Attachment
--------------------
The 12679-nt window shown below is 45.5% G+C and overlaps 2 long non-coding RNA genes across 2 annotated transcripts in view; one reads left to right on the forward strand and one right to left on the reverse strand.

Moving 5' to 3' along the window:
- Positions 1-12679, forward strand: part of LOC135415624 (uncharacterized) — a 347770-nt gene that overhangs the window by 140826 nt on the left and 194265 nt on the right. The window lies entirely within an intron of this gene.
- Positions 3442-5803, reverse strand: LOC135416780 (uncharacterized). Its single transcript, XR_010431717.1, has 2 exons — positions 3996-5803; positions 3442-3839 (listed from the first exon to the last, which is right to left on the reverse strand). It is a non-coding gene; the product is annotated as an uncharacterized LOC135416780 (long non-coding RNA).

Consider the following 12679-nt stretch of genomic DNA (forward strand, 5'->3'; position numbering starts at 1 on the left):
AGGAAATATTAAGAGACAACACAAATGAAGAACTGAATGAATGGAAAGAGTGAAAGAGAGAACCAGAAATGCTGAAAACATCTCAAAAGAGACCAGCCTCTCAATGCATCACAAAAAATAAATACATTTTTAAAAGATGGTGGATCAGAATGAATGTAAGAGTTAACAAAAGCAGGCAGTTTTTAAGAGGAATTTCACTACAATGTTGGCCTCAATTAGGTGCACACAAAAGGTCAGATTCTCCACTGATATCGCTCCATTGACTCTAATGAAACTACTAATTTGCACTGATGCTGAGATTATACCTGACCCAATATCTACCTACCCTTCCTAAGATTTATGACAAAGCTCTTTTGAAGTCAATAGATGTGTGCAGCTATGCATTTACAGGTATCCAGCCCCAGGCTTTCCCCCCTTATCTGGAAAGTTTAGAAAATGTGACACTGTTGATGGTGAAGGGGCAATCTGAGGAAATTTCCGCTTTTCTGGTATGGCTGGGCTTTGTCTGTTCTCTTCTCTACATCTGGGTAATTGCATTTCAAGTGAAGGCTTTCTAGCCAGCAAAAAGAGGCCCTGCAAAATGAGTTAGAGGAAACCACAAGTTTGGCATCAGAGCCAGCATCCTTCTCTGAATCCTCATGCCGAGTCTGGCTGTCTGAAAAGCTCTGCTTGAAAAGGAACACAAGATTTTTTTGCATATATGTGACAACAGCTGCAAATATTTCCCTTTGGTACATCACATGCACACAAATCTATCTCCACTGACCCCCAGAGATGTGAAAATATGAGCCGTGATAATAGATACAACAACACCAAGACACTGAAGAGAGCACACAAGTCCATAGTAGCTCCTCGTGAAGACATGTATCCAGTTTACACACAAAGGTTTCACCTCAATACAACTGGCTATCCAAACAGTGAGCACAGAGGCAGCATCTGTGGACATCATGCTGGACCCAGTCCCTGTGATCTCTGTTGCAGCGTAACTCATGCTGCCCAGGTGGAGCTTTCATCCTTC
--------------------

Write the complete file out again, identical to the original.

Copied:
The 12679-nt window shown below is 45.5% G+C and overlaps 2 long non-coding RNA genes across 2 annotated transcripts in view; one reads left to right on the forward strand and one right to left on the reverse strand.

Moving 5' to 3' along the window:
- Positions 1-12679, forward strand: part of LOC135415624 (uncharacterized) — a 347770-nt gene that overhangs the window by 140826 nt on the left and 194265 nt on the right. The window lies entirely within an intron of this gene.
- Positions 3442-5803, reverse strand: LOC135416780 (uncharacterized). Its single transcript, XR_010431717.1, has 2 exons — positions 3996-5803; positions 3442-3839 (listed from the first exon to the last, which is right to left on the reverse strand). It is a non-coding gene; the product is annotated as an uncharacterized LOC135416780 (long non-coding RNA).

Consider the following 12679-nt stretch of genomic DNA (forward strand, 5'->3'; position numbering starts at 1 on the left):
AGGAAATATTAAGAGACAACACAAATGAAGAACTGAATGAATGGAAAGAGTGAAAGAGAGAACCAGAAATGCTGAAAACATCTCAAAAGAGACCAGCCTCTCAATGCATCACAAAAAATAAATACATTTTTAAAAGATGGTGGATCAGAATGAATGTAAGAGTTAACAAAAGCAGGCAGTTTTTAAGAGGAATTTCACTACAATGTTGGCCTCAATTAGGTGCACACAAAAGGTCAGATTCTCCACTGATATCGCTCCATTGACTCTAATGAAACTACTAATTTGCACTGATGCTGAGATTATACCTGACCCAATATCTACCTACCCTTCCTAAGATTTATGACAAAGCTCTTTTGAAGTCAATAGATGTGTGCAGCTATGCATTTACAGGTATCCAGCCCCAGGCTTTCCCCCCTTATCTGGAAAGTTTAGAAAATGTGACACTGTTGATGGTGAAGGGGCAATCTGAGGAAATTTCCGCTTTTCTGGTATGGCTGGGCTTTGTCTGTTCTCTTCTCTACATCTGGGTAATTGCATTTCAAGTGAAGGCTTTCTAGCCAGCAAAAAGAGGCCCTGCAAAATGAGTTAGAGGAAACCACAAGTTTGGCATCAGAGCCAGCATCCTTCTCTGAATCCTCATGCCGAGTCTGGCTGTCTGAAAAGCTCTGCTTGAAAAGGAACACAAGATTTTTTTGCATATATGTGACAACAGCTGCAAATATTTCCCTTTGGTACATCACATGCACACAAATCTATCTCCACTGACCCCCAGAGATGTGAAAATATGAGCCGTGATAATAGATACAACAACACCAAGACACTGAAGAGAGCACACAAGTCCATAGTAGCTCCTCGTGAAGACATGTATCCAGTTTACACACAAAGGTTTCACCTCAATACAACTGGCTATCCAAACAGTGAGCACAGAGGCAGCATCTGTGGACATCATGCTGGACCCAGTCCCTGTGATCTCTGTTGCAGCGTAACTCATGCTGCCCAGGTGGAGCTTTCATCCTTC